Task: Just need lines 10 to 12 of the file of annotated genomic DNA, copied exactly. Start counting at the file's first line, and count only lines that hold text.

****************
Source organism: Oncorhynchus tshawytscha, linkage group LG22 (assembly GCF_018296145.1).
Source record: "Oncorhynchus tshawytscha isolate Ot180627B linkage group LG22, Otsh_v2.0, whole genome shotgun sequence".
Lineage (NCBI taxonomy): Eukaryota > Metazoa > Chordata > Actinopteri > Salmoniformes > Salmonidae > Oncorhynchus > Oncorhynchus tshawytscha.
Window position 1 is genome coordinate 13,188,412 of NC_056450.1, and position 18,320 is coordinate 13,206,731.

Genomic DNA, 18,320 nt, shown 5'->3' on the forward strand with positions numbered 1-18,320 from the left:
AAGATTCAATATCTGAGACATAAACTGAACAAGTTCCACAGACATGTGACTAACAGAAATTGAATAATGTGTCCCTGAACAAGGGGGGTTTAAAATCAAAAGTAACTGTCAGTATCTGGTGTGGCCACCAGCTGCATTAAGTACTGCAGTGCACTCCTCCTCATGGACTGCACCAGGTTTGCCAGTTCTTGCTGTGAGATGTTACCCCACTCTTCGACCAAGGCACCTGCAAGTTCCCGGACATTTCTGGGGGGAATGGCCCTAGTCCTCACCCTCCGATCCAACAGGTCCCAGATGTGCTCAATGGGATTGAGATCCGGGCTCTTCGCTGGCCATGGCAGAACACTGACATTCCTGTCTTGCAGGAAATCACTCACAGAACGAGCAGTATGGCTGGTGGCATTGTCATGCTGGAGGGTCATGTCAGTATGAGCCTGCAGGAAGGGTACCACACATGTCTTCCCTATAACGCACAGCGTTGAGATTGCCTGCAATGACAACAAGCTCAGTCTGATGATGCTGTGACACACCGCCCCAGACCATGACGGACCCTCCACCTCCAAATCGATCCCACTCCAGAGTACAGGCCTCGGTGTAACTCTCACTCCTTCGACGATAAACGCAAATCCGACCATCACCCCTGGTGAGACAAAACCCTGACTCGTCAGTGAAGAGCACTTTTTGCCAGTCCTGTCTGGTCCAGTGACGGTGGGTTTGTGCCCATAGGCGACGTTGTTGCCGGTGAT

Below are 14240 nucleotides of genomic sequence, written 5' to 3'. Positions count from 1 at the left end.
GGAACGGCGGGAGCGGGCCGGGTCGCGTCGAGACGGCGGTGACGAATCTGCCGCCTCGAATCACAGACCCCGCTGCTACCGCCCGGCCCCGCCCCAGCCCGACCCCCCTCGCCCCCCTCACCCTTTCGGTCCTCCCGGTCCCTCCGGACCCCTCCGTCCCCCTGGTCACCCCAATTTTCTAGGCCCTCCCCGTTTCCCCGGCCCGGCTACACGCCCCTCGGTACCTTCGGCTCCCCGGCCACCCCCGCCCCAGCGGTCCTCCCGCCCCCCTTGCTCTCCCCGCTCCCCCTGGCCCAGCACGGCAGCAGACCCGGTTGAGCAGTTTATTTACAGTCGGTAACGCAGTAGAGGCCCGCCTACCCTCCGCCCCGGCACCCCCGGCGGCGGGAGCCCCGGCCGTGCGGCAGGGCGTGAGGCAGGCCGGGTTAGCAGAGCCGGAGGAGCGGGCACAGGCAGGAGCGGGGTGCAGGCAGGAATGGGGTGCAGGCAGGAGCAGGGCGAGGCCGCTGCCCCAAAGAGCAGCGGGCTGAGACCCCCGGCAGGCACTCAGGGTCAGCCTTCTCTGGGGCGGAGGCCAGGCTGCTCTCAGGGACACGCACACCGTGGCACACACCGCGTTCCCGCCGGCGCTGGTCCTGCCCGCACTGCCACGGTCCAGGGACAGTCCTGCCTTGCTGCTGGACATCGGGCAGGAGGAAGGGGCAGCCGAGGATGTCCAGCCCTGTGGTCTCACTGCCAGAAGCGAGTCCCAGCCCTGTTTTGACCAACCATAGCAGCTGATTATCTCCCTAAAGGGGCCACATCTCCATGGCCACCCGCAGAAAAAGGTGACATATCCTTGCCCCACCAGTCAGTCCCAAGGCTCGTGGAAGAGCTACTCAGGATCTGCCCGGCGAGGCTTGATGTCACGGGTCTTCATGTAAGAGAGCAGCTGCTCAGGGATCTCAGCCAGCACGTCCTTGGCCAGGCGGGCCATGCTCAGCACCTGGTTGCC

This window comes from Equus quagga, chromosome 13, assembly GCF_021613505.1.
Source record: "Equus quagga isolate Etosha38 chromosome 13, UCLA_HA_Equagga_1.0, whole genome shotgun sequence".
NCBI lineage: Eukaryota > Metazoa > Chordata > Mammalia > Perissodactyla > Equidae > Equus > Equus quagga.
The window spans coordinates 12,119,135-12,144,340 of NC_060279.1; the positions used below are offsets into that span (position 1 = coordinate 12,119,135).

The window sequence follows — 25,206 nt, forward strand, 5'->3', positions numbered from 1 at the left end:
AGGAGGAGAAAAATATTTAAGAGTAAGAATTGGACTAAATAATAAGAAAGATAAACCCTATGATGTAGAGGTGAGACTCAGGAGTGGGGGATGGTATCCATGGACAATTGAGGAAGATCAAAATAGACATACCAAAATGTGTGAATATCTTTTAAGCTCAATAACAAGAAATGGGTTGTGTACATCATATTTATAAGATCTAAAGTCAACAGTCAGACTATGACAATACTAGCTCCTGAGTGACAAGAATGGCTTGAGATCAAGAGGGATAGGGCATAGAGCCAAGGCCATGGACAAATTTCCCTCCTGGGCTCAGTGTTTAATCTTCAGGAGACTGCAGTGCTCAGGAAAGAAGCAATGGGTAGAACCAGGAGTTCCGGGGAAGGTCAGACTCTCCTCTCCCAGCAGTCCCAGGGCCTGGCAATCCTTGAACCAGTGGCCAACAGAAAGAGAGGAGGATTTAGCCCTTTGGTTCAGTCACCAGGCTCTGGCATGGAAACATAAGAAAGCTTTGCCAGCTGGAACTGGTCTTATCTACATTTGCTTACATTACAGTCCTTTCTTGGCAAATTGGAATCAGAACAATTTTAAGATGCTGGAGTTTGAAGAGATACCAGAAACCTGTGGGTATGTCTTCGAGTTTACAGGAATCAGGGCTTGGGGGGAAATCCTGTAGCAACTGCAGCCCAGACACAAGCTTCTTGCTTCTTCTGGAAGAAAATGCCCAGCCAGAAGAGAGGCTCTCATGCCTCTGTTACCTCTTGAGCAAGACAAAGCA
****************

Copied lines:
Source record: "Equus quagga isolate Etosha38 chromosome 13, UCLA_HA_Equagga_1.0, whole genome shotgun sequence".
NCBI lineage: Eukaryota > Metazoa > Chordata > Mammalia > Perissodactyla > Equidae > Equus > Equus quagga.
The window spans coordinates 12,119,135-12,144,340 of NC_060279.1; the positions used below are offsets into that span (position 1 = coordinate 12,119,135).